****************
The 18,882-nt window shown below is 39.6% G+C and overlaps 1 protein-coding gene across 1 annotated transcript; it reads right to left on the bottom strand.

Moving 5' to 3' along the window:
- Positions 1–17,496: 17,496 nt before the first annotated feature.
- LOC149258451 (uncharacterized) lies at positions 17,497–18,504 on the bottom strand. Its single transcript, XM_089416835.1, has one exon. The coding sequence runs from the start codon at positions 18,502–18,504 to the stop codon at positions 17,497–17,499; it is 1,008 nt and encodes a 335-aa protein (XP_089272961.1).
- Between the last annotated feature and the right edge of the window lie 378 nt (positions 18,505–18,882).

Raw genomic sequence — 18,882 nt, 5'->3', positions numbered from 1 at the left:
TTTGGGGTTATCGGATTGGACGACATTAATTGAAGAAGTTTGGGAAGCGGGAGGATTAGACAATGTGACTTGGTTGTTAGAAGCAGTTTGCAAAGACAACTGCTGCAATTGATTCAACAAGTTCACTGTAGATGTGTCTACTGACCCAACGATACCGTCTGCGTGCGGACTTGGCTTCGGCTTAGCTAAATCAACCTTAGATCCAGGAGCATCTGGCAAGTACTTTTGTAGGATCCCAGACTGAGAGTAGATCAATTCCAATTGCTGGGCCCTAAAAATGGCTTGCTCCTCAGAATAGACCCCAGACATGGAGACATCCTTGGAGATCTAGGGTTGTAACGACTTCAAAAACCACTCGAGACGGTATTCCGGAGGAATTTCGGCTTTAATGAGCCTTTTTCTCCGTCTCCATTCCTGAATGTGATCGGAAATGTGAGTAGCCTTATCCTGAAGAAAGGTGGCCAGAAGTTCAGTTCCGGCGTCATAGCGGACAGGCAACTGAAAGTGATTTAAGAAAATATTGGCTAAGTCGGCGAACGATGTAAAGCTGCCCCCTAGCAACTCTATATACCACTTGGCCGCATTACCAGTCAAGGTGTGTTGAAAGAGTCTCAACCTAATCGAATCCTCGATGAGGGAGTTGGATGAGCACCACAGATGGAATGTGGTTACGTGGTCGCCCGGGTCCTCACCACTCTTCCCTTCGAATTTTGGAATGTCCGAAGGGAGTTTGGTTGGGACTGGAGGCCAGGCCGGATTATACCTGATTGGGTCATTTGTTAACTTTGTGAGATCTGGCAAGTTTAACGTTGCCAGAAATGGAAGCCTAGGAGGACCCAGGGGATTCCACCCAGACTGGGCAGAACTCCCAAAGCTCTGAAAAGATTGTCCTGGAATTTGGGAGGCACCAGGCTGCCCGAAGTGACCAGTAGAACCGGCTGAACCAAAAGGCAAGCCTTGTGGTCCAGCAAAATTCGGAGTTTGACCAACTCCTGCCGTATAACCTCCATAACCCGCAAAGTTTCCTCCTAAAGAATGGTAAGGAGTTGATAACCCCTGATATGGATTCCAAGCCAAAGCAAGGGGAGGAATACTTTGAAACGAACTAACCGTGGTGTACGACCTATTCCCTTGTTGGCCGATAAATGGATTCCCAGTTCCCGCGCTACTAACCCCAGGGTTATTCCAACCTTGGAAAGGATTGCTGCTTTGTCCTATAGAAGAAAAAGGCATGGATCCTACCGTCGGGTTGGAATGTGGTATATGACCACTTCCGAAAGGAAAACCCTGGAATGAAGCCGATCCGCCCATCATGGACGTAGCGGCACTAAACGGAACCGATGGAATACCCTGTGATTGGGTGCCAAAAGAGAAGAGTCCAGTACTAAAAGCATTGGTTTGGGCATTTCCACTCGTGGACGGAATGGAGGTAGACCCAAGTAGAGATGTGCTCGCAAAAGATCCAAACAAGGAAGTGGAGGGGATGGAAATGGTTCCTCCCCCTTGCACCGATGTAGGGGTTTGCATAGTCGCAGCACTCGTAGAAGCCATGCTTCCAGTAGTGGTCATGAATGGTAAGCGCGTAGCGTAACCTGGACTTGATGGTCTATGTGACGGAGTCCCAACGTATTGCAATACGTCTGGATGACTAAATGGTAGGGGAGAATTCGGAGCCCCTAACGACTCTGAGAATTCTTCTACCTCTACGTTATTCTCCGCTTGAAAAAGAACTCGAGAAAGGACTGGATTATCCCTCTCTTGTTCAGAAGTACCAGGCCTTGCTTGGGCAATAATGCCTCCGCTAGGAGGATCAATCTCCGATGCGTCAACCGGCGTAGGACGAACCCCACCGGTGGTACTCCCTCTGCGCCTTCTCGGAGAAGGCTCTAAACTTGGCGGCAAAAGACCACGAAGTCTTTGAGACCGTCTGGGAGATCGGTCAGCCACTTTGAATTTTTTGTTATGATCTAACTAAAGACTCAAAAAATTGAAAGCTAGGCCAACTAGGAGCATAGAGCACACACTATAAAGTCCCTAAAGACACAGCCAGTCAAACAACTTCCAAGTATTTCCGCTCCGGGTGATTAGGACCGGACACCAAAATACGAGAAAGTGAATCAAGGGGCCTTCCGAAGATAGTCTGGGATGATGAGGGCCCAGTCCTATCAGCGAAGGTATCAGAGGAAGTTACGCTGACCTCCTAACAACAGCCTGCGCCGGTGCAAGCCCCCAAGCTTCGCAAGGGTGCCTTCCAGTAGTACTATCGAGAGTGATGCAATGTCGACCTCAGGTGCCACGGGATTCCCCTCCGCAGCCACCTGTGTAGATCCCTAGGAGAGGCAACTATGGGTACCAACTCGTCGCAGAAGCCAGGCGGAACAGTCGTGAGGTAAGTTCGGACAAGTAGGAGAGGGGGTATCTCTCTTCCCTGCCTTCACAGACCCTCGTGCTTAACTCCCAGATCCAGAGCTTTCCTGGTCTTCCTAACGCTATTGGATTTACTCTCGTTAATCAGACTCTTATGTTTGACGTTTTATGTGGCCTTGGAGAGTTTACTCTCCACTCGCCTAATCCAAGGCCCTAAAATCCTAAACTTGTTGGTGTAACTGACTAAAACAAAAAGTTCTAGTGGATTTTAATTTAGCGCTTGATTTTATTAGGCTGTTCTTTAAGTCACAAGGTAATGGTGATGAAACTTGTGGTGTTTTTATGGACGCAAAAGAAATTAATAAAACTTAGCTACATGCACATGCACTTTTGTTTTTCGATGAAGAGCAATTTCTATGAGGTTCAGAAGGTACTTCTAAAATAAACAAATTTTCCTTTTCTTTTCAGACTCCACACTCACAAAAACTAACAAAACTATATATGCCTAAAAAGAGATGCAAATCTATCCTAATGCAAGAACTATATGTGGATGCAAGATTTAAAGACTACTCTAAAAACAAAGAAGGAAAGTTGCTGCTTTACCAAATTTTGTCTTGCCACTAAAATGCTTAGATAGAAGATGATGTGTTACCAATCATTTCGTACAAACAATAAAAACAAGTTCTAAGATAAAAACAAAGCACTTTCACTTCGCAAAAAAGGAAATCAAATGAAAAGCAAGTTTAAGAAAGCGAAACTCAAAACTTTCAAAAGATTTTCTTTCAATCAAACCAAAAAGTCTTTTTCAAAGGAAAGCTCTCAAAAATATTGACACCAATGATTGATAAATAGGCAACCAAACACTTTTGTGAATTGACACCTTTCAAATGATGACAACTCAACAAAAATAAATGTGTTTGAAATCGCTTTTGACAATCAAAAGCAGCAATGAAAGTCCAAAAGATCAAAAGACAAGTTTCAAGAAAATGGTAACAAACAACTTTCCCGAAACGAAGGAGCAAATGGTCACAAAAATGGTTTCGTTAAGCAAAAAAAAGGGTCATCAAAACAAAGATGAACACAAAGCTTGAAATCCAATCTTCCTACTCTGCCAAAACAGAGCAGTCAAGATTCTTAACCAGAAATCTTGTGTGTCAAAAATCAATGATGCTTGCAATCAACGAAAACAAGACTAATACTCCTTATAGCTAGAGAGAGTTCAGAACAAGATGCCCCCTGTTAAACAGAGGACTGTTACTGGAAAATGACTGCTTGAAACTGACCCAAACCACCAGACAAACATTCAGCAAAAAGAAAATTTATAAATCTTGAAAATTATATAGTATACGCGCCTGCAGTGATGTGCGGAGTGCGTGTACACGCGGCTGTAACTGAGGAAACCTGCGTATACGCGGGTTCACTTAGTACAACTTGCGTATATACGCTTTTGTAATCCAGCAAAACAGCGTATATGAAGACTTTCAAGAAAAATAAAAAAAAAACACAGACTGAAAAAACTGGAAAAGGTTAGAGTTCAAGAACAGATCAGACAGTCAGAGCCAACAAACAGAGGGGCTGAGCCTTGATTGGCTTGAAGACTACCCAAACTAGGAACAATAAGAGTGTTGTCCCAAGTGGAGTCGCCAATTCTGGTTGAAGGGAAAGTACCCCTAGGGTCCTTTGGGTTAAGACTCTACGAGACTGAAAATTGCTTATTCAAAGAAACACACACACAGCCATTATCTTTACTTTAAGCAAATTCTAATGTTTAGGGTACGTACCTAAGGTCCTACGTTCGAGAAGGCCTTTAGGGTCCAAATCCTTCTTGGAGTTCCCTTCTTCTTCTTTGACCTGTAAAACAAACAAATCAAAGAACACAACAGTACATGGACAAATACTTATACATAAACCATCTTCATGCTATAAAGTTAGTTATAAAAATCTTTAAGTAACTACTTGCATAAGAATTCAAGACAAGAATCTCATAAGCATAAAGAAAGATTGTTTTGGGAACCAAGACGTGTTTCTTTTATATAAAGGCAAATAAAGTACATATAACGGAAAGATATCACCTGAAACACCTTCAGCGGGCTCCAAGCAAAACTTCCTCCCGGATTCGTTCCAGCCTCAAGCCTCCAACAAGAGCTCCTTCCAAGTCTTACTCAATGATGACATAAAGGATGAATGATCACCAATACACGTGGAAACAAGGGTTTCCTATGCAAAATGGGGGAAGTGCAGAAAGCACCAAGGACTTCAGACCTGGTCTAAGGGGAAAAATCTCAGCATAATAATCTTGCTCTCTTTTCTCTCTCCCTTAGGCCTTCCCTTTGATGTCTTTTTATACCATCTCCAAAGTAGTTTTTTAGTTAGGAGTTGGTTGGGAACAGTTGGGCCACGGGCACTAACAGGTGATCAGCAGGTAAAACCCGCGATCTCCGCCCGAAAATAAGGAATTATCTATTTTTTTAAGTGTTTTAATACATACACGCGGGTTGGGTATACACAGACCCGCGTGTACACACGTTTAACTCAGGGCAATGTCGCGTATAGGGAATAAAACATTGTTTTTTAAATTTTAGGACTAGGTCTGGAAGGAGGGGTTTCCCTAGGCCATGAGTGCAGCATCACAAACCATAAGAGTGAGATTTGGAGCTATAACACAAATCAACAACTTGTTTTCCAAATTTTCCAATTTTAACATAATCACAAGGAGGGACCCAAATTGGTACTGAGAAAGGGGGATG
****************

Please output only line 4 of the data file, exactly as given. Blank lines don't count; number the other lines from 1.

- LOC149258451 (uncharacterized) lies at positions 17,497–18,504 on the bottom strand. Its single transcript, XM_089416835.1, has one exon. The coding sequence runs from the start codon at positions 18,502–18,504 to the stop codon at positions 17,497–17,499; it is 1,008 nt and encodes a 335-aa protein (XP_089272961.1).